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WealthScript Techniques | Splitting a Position

The WealthScript language includes fine control of multiple positions in a trading system. There are a wide variety of Position Management functions that allow you to gather information on open and closed positions (trades) and manipulate them. One of these is the ability to split an existing position into two. You might want to do this in some cases to take partial profits, for example.


Splitting a position into two is accomplished via the SplitPosition function. The format of SplitPosition is:

Position SplitPosition(Position position, double percentToRetain);

The Position parameter contains the position object that you want to split. WealthScript maintains a list of positions (actually, even 2 in WL6 - the usual list and a separated ActivePositions list which is self-descriptive), and whenever a new trade is completed a new position is added to this list. You access positions by "index number", which is the index into this list. The index starts at zero and ends at Positions.Count – 1.

The percentToRetain parameter controls how the position is split. After SplitPosition is called, a new position is added to the end of the position list. percentToRetain determines what percentage of the shares/contracts will be retained in the original position. After the call to SplitPosition the original position has an index of Positions.Count – 2, while the newly added position has an index of Positions.Count – 1.


The following example enters short position if there is a shooting star candle pattern and places the stop at 3 ticks above the top of the shooting star.

In the following example we want to split a position to create 2 profit taking levels:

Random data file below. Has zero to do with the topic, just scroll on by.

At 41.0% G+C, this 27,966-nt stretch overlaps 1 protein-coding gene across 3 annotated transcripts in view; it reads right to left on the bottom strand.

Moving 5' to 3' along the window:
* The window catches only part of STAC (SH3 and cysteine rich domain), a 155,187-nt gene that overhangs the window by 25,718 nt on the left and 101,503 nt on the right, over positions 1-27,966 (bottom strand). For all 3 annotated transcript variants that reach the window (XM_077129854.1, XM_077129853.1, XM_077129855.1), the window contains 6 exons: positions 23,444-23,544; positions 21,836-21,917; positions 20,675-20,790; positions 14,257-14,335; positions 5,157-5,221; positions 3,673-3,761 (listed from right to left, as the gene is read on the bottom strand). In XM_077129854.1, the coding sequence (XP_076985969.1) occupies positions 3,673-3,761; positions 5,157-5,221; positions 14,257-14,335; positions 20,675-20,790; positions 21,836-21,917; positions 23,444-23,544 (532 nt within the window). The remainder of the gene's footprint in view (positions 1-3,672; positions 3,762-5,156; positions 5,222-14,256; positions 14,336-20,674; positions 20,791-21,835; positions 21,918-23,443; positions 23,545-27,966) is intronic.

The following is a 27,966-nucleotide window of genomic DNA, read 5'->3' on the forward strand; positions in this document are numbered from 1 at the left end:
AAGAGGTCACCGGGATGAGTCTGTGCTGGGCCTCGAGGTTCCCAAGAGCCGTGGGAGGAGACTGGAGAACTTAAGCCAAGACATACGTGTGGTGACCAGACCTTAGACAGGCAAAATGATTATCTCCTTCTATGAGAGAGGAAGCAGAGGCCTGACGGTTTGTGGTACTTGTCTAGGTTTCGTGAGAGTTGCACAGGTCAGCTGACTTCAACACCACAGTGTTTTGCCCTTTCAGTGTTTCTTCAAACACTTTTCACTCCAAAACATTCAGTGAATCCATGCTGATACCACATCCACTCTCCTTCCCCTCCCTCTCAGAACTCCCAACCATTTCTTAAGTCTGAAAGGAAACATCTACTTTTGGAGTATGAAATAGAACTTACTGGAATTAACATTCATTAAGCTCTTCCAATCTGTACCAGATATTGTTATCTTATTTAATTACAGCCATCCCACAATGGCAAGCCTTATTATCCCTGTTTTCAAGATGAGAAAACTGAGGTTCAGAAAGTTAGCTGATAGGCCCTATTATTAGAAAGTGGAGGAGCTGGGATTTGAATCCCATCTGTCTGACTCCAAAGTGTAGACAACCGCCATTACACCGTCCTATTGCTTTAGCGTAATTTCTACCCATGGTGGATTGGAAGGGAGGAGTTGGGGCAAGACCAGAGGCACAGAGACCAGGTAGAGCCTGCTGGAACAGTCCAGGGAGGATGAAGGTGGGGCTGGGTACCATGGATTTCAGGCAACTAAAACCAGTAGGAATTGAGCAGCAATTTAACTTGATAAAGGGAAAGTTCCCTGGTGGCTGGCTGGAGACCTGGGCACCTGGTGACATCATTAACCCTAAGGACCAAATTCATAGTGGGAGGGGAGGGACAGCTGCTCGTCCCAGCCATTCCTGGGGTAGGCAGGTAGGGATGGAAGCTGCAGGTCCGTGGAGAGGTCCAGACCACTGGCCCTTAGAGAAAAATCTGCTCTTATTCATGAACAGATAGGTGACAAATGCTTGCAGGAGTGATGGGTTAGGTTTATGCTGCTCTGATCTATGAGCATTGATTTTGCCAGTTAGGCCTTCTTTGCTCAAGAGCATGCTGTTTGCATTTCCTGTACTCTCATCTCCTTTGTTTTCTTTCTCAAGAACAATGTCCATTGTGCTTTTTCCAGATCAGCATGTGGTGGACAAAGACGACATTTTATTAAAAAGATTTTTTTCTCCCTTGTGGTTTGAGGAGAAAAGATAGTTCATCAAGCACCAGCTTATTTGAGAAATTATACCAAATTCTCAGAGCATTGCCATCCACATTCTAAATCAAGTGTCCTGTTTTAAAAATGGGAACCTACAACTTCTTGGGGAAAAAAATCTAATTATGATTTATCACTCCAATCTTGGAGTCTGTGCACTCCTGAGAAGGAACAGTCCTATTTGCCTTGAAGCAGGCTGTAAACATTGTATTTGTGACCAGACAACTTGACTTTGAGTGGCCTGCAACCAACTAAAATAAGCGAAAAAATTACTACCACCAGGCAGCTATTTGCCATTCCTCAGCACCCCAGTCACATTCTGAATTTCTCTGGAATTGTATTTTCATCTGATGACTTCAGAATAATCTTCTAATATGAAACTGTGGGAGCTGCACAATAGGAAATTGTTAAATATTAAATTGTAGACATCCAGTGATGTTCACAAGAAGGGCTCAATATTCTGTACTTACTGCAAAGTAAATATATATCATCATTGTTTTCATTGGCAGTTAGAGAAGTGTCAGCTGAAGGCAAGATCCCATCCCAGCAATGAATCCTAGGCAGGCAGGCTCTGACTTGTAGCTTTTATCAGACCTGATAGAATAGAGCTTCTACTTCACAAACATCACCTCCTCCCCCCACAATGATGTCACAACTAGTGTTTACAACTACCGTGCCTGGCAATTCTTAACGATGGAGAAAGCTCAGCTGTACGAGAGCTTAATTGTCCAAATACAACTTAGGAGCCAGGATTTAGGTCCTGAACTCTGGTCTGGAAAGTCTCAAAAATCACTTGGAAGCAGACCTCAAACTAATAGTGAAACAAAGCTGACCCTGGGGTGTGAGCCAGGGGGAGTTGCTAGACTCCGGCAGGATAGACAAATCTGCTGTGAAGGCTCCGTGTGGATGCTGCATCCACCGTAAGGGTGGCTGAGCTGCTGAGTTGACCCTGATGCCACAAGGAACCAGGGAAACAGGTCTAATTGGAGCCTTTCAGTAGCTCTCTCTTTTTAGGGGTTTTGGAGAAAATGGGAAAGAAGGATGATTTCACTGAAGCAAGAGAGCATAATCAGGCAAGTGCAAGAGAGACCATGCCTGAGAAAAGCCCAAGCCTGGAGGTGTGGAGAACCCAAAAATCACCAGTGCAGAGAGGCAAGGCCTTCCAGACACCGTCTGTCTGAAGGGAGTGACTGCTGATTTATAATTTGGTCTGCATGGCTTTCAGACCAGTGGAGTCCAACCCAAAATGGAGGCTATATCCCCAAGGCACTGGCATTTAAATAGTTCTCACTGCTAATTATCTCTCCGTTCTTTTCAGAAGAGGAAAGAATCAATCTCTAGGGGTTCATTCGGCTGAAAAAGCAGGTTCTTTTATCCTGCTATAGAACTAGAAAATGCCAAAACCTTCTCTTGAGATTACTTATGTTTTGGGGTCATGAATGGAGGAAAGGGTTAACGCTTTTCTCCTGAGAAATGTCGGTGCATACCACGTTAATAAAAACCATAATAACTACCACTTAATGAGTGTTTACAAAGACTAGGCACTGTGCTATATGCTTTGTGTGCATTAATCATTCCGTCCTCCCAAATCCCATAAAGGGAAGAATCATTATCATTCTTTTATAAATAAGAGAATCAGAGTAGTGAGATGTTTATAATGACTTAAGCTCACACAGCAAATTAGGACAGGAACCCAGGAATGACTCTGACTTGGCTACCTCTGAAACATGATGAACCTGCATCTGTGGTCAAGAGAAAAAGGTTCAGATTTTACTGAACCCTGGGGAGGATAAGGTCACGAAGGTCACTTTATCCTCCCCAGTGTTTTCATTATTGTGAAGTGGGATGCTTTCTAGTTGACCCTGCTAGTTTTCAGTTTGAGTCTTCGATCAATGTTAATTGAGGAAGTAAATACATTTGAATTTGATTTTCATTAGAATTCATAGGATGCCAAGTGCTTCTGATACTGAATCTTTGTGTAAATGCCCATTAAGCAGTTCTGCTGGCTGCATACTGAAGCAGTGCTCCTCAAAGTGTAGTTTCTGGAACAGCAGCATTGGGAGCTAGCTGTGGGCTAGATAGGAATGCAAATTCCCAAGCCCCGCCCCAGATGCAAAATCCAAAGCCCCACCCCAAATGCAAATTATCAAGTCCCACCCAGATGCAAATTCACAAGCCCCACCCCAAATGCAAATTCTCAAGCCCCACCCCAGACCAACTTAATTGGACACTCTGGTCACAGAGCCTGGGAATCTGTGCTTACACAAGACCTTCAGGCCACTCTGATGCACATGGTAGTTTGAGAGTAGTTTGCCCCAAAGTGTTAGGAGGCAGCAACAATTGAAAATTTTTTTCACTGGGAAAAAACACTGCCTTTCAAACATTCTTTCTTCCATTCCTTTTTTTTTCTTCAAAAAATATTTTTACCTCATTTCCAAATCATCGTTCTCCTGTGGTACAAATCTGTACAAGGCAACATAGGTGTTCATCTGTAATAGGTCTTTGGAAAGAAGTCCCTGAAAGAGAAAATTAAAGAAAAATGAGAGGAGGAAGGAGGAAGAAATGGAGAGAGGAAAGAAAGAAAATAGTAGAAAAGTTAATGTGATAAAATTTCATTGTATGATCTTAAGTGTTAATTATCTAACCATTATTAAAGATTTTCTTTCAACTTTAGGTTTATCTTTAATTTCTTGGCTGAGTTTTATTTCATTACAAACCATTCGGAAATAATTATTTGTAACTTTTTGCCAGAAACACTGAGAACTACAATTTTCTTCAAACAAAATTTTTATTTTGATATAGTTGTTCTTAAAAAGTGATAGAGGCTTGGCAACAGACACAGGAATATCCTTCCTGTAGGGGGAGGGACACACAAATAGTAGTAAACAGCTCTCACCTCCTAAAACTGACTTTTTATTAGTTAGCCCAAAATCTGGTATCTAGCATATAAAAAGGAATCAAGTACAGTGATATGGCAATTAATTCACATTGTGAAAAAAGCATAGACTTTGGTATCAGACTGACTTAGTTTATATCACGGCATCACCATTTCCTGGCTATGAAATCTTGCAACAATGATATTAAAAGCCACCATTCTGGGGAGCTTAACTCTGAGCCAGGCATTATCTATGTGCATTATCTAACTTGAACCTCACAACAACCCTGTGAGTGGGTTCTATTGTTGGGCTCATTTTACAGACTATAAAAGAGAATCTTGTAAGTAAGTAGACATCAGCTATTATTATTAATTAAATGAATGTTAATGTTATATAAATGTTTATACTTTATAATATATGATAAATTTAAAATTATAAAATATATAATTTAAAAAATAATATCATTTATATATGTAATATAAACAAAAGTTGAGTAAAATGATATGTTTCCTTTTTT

1. 50% of the position = selling level - (2 times (stop - open position)) (to get a Risk reward of 2)
  2. 50% of the position = selling level - (4 times (stop - open position)) (to get a Risk reward of 4)

The following call accomplishes this:

 Position s = SplitPosition( LastPosition, 49.99 );

SplitPosition returns a new Position object that contains the remaining shares. This new Position object is also added to the end of the Positions list.


This is a simple example of using SplitPosition. Managing multiple positions, especially when splitting them, can be tricky. But WealthScript provides to tools necessary to implement strategies that take partial profits, or split positions into multiple parts for any other reason.


using System;
using System.Drawing;
using WealthLab;
using WealthLab.Indicators;
using WealthLab.Rules.Candlesticks;

namespace WealthLab.Strategies { public class ShootingStarStrategy3 : WealthScript { protected override void Execute() { bool[] ShootingStar; CandlePattern.BearishShootingStar(this, "ShootingStar", true, out ShootingStar); double limit2 = 0; double limit4 = 0; bool canSplit = false; bool limit2hit = false; bool limit4hit = false; for(int bar = 25; bar < Bars.Count; bar++) { if( ActivePositions.Count > 0 ) { if( bar < Bars.Count-1 ) { limit2hit = Low[bar+1] < limit2; limit4hit = Low[bar+1] < limit4; } if( !CoverAtStop( bar+1, Position.AllPositions, RiskStopLevel, "Stop" ) ) { if( canSplit ) { if( limit2hit ) { Position s = SplitPosition( LastPosition, 49.99 ); if( s!= null ) canSplit = false; CoverAtLimit( bar+1, s, limit2, "R/R 2" ); } } else if( limit4hit ) CoverAtLimit( bar+1, LastActivePosition, limit4, "R/R 4" ); } } else { if( ShootingStar[bar] ) { int ssBar = bar; double ssPrice = High[bar]; bool cond1 = ( (ssPrice > High[ssBar-1]) & (High[ssBar-1] > High[ssBar-2]) ); bool cond2 = ( (ssPrice > High[ssBar-1]) & (ssPrice > High[ssBar-3]) ); bool cond3 = ( (ssPrice > High[ssBar-2]) & (ssPrice > High[ssBar-3]) ); RiskStopLevel = ssPrice + Bars.SymbolInfo.Tick * 3; if( cond1 || cond2 || cond3 ) { if( ShortAtMarket(bar + 1) != null ) { Position p = LastPosition; double ep = p.EntryPrice; double er = RiskStopLevel; limit2 = ep - Math.Abs( er - ep ) * 2; limit4 = ep - Math.Abs( er - ep ) * 4; canSplit = true; } } } } } } } }

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